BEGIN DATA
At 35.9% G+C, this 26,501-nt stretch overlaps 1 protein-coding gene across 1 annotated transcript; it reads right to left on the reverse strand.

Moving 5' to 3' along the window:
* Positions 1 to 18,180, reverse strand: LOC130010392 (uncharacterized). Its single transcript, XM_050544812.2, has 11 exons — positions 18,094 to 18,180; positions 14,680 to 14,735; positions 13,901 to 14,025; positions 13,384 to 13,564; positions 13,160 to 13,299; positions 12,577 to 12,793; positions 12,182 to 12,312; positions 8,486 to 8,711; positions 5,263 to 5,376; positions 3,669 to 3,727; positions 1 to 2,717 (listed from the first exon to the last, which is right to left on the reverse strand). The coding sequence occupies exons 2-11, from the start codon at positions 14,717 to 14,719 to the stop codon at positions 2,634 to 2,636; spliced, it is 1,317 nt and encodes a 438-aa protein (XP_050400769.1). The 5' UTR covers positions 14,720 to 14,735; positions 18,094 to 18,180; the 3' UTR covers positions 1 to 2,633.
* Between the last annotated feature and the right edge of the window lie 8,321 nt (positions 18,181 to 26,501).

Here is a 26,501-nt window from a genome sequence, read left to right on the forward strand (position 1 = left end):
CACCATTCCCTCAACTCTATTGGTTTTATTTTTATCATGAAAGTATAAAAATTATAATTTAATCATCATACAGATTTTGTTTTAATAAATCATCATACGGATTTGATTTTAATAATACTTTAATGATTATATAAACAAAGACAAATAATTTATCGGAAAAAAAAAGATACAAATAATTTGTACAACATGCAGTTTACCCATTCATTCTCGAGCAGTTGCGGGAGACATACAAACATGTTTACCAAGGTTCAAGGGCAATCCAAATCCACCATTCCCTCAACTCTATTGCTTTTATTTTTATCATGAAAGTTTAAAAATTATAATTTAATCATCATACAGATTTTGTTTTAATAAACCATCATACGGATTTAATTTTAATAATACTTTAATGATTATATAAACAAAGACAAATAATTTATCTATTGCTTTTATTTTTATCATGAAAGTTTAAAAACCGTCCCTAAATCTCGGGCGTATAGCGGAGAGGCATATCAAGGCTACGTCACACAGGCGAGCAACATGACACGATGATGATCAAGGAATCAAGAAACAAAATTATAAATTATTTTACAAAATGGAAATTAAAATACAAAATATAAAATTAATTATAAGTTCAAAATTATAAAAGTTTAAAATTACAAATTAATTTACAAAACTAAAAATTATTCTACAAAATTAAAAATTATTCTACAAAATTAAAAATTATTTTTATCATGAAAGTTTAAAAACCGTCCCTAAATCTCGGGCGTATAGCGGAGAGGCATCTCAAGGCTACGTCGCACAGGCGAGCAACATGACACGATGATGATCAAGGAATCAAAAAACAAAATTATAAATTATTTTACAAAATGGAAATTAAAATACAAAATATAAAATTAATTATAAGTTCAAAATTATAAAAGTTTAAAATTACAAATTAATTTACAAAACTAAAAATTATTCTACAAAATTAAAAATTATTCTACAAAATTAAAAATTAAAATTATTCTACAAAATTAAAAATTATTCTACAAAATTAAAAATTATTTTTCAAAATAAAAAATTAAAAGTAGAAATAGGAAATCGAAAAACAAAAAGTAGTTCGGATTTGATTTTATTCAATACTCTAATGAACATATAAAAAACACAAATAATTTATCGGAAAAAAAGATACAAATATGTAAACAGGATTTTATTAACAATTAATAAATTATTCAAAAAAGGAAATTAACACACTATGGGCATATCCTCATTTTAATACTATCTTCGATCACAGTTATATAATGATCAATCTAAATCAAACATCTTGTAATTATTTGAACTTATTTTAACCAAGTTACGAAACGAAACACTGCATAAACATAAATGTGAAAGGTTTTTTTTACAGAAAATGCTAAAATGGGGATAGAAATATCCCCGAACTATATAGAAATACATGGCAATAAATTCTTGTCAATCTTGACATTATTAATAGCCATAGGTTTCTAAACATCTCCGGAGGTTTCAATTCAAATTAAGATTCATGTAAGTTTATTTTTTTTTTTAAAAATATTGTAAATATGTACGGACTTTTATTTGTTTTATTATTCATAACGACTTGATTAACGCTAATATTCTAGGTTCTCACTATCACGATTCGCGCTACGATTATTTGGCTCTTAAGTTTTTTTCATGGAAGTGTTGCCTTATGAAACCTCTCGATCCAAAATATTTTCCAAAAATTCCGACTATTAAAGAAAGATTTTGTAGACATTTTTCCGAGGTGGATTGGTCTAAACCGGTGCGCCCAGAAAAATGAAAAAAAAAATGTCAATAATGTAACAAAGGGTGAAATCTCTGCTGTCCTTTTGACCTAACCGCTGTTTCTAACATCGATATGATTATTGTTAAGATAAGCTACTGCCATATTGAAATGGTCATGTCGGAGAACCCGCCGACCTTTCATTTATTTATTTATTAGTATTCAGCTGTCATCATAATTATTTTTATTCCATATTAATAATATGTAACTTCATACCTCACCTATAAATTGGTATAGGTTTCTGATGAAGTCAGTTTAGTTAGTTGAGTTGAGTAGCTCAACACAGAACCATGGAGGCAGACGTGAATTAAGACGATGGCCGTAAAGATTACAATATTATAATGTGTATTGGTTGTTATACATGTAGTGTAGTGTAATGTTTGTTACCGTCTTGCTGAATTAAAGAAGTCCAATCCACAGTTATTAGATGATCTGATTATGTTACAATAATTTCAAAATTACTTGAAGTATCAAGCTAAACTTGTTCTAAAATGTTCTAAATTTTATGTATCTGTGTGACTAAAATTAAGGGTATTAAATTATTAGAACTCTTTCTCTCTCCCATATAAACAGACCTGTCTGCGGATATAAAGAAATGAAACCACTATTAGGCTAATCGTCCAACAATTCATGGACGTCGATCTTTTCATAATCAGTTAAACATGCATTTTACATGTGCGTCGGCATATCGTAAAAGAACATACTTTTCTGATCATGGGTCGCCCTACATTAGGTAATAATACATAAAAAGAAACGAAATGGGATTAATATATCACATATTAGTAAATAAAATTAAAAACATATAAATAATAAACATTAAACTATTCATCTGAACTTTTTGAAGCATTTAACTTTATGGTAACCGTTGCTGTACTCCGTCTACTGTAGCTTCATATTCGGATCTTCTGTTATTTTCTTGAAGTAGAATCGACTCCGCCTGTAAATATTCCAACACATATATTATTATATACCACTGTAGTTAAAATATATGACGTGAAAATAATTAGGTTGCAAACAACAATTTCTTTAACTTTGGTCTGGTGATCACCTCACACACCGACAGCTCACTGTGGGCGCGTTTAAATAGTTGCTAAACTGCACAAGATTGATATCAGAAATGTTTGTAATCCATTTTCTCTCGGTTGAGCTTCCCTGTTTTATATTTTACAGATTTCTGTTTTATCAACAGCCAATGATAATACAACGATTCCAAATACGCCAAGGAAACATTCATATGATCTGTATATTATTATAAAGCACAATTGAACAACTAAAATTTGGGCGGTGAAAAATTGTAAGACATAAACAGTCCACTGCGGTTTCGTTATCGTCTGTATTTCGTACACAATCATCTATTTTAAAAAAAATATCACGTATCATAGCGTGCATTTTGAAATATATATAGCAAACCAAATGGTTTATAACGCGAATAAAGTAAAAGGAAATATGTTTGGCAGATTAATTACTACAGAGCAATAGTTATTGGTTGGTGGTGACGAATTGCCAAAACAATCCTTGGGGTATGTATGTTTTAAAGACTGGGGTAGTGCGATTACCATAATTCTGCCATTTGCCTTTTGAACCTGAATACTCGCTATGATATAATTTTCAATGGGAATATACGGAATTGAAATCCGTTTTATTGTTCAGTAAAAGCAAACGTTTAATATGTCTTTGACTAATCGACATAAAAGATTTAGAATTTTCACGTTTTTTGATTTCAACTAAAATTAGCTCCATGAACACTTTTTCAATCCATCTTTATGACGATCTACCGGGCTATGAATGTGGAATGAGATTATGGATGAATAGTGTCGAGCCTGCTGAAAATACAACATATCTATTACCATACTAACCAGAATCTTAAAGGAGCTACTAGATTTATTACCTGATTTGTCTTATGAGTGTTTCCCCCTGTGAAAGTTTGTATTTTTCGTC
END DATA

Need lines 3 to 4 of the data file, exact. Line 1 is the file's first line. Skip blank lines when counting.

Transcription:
* Positions 1 to 18,180, reverse strand: LOC130010392 (uncharacterized). Its single transcript, XM_050544812.2, has 11 exons — positions 18,094 to 18,180; positions 14,680 to 14,735; positions 13,901 to 14,025; positions 13,384 to 13,564; positions 13,160 to 13,299; positions 12,577 to 12,793; positions 12,182 to 12,312; positions 8,486 to 8,711; positions 5,263 to 5,376; positions 3,669 to 3,727; positions 1 to 2,717 (listed from the first exon to the last, which is right to left on the reverse strand). The coding sequence occupies exons 2-11, from the start codon at positions 14,717 to 14,719 to the stop codon at positions 2,634 to 2,636; spliced, it is 1,317 nt and encodes a 438-aa protein (XP_050400769.1). The 5' UTR covers positions 14,720 to 14,735; positions 18,094 to 18,180; the 3' UTR covers positions 1 to 2,633.
* Between the last annotated feature and the right edge of the window lie 8,321 nt (positions 18,181 to 26,501).